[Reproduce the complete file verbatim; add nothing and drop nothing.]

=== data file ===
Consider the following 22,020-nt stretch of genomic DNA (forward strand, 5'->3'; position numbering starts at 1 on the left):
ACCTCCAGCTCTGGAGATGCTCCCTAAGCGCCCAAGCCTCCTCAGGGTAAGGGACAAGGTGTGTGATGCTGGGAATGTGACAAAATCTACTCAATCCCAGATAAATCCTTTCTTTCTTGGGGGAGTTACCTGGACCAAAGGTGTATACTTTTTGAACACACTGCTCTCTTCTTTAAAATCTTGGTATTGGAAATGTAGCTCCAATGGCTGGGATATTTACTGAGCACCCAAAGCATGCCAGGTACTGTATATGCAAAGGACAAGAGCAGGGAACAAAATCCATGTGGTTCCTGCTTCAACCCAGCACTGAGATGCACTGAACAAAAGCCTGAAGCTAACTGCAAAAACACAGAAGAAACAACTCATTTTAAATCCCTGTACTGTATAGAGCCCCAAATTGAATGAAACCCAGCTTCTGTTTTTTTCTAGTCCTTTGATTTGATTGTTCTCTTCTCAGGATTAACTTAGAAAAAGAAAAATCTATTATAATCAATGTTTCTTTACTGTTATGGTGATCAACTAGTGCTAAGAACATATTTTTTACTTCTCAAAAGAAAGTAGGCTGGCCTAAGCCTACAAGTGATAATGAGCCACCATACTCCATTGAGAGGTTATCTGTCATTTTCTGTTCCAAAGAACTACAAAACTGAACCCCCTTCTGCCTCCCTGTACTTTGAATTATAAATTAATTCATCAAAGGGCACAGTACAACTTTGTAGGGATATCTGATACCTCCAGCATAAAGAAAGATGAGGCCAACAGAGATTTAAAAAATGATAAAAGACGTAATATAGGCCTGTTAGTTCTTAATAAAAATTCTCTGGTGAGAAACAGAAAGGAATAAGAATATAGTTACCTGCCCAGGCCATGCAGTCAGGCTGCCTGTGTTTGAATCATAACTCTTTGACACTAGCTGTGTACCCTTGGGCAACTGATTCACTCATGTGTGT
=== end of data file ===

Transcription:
Consider the following 22,020-nt stretch of genomic DNA (forward strand, 5'->3'; position numbering starts at 1 on the left):
ACCTCCAGCTCTGGAGATGCTCCCTAAGCGCCCAAGCCTCCTCAGGGTAAGGGACAAGGTGTGTGATGCTGGGAATGTGACAAAATCTACTCAATCCCAGATAAATCCTTTCTTTCTTGGGGGAGTTACCTGGACCAAAGGTGTATACTTTTTGAACACACTGCTCTCTTCTTTAAAATCTTGGTATTGGAAATGTAGCTCCAATGGCTGGGATATTTACTGAGCACCCAAAGCATGCCAGGTACTGTATATGCAAAGGACAAGAGCAGGGAACAAAATCCATGTGGTTCCTGCTTCAACCCAGCACTGAGATGCACTGAACAAAAGCCTGAAGCTAACTGCAAAAACACAGAAGAAACAACTCATTTTAAATCCCTGTACTGTATAGAGCCCCAAATTGAATGAAACCCAGCTTCTGTTTTTTTCTAGTCCTTTGATTTGATTGTTCTCTTCTCAGGATTAACTTAGAAAAAGAAAAATCTATTATAATCAATGTTTCTTTACTGTTATGGTGATCAACTAGTGCTAAGAACATATTTTTTACTTCTCAAAAGAAAGTAGGCTGGCCTAAGCCTACAAGTGATAATGAGCCACCATACTCCATTGAGAGGTTATCTGTCATTTTCTGTTCCAAAGAACTACAAAACTGAACCCCCTTCTGCCTCCCTGTACTTTGAATTATAAATTAATTCATCAAAGGGCACAGTACAACTTTGTAGGGATATCTGATACCTCCAGCATAAAGAAAGATGAGGCCAACAGAGATTTAAAAAATGATAAAAGACGTAATATAGGCCTGTTAGTTCTTAATAAAAATTCTCTGGTGAGAAACAGAAAGGAATAAGAATATAGTTACCTGCCCAGGCCATGCAGTCAGGCTGCCTGTGTTTGAATCATAACTCTTTGACACTAGCTGTGTACCCTTGGGCAACTGATTCACTCATGTGTGT